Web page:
2 Hondo (1953)

Race and Gender in Hondo

By Larissa Williams

 

Acclaimed actor Robert Duvall once said, “It’s a cyclical thing. When they make one, everyone loves them. Different genres come around in succession. People always welcome the western. It’s America’s genre.” When considering the Western genre, it makes sense why, above all the other genres out there, Duvall’s words are true. In a singular way, the Western expresses values that have been considered markedly “American.” Values like individuality, self-reliance, strength, honor, and patriotism can all be found throughout these films, television series, and books. Moreover, the western can be seen as a celebration of what it means to be American as it embraces the struggle that comes with opportunity — at least for some. Whether loved or hated, this genre has embodied a sort of idealistic American identity and, as such, warrants notice.

 

When I think of the Western genre, John Wayne’s movies come to mind first. From his acting in Western and patriotic war movies, Wayne became an American icon and embodied personally much of the same values expressed in western films. As a result, I thought it only fitting to analyze one of his films in this genre. Hondo is considered to be one of the great, classic Western films and breaks out of certain stereotypes common for its time. The story follows an Army dispatch rider named Hondo Lane, played by John Wayne, who befriends a woman and her child (Angie and Johnny Lowe) living alone in Apache territory. The circumstances are tense as there has been conflict between the army and the Apache tribe, putting the settlers in danger. Hondo and the Lowes are kept safe by a friendship between themselves and an Apache chief Vittorio until the chief is killed and is replaced by a more bloodthirsty chief Silva. As a result, the settlers are evacuated by the army and have to fight off an attack from the Apache. There are a few different representations that could be analyzed in this film, including how gender norms/values and Native Americans were depicted.

 

Hondo appears as one western who represented the Native Americans in a more kindly and fair light. One way this was accomplished was by having the titular character Hondo Lane be of mixed heritage: both Native American and Euro-American. In addition to having Native American heritage, Hondo had lived with the Apache and once had an Apache wife. This was not depicted as being an inferior or a negative thing. The romantic relationship that develops between Hondo and the female lead Angie Lowe shows some level of approval for a relationship between a white woman and a man with some Native American blood. Furthermore, the Apache chief Vittorio was depicted as noble and fatherly and shown to value courage and honesty. According to professor Kenneth Hall, Hondo is, “a pro-Indian narrative in which the only evil characters are those, mostly whites but in one case an Apache, who will not bridge the racial gap. Hondo’s mixed status allows him to work in both fields” (Hall). While there is one particular Apache antagonist, they aren’t regarded negatively overall. This pro-Indian view is reinforced by Hondo’s comment when told that a certain General Crook would be arriving soon and that it would assuredly be the end of the Apache. To this news, Hondo says, “Yeah. End of a way of life. Too bad, it’s a good way.” This shows a level of regard for the Native American people and lifestyle.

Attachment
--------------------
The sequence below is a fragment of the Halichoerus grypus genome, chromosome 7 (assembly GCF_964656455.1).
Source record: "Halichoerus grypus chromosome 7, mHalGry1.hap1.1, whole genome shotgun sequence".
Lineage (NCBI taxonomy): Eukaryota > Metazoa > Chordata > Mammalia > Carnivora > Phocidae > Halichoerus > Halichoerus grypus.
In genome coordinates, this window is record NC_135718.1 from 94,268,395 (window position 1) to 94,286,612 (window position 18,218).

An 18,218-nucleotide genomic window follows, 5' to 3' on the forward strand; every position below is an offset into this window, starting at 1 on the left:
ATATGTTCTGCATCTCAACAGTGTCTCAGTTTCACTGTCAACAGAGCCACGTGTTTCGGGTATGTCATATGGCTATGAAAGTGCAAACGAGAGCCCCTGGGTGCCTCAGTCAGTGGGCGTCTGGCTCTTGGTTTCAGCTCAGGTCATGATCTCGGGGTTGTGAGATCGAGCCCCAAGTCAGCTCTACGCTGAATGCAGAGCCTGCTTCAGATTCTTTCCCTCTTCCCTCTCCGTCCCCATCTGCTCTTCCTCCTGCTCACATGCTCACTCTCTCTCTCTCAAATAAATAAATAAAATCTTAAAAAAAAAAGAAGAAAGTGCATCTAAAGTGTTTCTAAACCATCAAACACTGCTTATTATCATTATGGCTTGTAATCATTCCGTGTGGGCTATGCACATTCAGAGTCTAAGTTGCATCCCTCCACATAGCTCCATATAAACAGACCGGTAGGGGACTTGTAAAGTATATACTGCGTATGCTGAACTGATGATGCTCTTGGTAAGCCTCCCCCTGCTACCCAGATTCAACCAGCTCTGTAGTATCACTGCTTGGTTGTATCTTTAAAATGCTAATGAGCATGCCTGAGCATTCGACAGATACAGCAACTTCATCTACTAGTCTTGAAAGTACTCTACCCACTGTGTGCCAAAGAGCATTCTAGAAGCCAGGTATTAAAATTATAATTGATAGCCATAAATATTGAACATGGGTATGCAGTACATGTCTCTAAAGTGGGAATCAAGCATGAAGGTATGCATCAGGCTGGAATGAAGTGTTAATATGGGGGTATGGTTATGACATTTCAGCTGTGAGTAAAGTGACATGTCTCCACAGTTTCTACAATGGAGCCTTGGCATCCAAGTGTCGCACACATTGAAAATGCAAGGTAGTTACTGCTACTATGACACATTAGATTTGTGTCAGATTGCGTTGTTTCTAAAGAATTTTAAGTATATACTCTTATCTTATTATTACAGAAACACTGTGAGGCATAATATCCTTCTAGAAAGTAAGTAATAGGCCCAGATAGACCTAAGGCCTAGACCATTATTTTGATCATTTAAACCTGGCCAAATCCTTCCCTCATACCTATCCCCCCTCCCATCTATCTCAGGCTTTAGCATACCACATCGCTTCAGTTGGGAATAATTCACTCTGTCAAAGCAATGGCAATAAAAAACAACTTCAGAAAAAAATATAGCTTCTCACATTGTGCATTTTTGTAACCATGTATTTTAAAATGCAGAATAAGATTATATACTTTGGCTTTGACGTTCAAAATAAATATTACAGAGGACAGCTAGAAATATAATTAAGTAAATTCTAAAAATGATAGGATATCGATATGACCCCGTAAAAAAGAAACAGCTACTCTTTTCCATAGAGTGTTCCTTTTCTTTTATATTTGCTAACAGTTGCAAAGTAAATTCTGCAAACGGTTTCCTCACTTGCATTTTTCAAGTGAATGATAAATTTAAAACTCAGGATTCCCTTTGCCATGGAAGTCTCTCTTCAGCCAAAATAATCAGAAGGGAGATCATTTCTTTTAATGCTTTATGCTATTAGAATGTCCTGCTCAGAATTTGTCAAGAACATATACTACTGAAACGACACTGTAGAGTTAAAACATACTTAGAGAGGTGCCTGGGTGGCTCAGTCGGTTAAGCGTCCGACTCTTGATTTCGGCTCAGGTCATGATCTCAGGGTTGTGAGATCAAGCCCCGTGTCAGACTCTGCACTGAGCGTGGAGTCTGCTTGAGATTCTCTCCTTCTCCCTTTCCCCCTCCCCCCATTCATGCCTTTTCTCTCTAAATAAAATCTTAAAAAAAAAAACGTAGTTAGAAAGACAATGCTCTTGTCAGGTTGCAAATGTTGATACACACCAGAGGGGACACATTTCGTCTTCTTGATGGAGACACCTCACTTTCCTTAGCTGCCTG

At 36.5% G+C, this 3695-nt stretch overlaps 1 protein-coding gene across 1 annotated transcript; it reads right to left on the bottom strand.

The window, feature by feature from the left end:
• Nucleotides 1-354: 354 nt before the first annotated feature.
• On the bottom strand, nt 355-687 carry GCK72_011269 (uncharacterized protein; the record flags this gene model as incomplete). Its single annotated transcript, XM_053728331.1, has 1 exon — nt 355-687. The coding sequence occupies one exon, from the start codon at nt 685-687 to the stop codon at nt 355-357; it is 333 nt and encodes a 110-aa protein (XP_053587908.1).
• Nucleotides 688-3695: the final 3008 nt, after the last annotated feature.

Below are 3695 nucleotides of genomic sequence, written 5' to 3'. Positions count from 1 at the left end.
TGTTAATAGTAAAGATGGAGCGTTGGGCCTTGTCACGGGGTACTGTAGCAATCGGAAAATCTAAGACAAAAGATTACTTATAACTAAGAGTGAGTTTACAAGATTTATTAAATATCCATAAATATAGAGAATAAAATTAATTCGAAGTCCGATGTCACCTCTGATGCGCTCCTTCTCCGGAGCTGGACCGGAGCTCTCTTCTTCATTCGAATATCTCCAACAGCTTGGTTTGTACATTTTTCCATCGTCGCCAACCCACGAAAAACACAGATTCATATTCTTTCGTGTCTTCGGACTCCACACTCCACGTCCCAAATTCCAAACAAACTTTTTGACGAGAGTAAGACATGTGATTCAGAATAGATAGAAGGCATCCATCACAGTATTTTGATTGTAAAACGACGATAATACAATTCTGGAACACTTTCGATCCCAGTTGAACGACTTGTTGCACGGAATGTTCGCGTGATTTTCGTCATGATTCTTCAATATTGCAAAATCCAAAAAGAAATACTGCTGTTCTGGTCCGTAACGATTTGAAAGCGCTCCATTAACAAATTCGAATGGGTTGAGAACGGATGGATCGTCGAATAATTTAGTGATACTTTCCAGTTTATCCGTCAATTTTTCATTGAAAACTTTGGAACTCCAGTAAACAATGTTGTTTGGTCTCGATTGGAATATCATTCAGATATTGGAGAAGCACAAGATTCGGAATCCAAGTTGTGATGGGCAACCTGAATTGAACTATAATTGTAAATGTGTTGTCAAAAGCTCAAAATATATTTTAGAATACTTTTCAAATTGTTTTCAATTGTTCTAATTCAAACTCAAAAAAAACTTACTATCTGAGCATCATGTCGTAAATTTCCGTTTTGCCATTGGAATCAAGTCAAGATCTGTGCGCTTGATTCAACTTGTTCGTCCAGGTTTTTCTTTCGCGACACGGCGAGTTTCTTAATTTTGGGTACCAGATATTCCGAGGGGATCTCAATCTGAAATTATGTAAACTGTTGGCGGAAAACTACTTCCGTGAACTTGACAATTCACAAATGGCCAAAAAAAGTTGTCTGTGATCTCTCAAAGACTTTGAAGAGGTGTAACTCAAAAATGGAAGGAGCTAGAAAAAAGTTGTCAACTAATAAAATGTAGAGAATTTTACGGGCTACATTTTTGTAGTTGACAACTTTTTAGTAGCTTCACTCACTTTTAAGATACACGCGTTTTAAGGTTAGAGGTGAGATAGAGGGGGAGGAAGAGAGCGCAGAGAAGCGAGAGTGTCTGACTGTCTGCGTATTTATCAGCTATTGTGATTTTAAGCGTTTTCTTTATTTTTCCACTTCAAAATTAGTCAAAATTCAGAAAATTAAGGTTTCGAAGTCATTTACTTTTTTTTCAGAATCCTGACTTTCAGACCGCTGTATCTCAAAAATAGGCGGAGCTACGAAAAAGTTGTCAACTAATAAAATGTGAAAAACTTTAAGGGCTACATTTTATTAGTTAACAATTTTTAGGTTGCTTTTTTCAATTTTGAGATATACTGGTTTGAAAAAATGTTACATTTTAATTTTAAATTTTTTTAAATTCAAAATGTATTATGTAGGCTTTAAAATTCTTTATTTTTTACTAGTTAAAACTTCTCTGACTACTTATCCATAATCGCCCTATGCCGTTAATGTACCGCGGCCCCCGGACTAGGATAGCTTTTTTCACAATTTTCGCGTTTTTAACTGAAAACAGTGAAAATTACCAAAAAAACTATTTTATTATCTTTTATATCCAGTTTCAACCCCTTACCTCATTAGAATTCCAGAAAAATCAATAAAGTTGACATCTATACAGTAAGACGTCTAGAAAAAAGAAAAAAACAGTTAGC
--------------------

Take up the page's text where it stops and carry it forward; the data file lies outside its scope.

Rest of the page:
This is not to say that Hondo stands without flaw in respect to Native American representation, however. Michael Marsden, a professor and co-founder of the Journal of Popular Film and Television, points out that in the screenplay for Hondo, the writer Grant could show the Native American culture in a less than respectful way. For example, “Grant refers to the dialogue of the Apache Silva as ‘glub, glub, glub’” (Marsden). Connected to the topic of language, the Native Americans in Hondo (as in many other westerns) were presented as having poor English speaking skills. It is pointed out in The Oxford Handbook of Language and Race that this film representation supports a view of Indians as being less intelligent and brutish (Alim, pg. 372). Another negative point in regards to the Apache representation is that of the actors playing them. Instead of employing Apache or any Native American actors for the main Apache roles, a caucasian played the chief Vittorio and a Mexican played the chief Silva.

 

Chief Vittorio
Chief Vittorio; screen snip from Hondo, 1953

 

The treatment of Native American representation in this film seems reflective of John Wayne’s own views about them. While he didn’t hold outright negative views against Native Americans, Wayne did support the Western expansion as it was “a matter of survival” for the settlers and the tribes had been “selfishly trying to keep it [the land] for themselves” (Mikkelson). As shown, one can see more discrimination behind the scenes than in the primary message of the film.

 

As the Western genre represents an ideal of American identity, the main character of this genre has represented an ideal of American masculinity. Benshoff and Griffin, authors of America on Film: Representing Race, Class, Gender, and Sexuality at the Movies, describe this point, “the Western promotes a masculine ideal of a strong, unemotional, aggressive hero closely tied to nature and hard manual labor.” These authors later go on to say that John Wayne’s, “cowboy image is still considered by many to be the epitome of American masculinity” (Benshoff and Griffin). The character of Hondo falls into this category. Hondo is not without tender emotion, however. This can be seen in the way that he treats Angie and speaks of his former wife — the latter done in a poetic way that shows some sensitivity.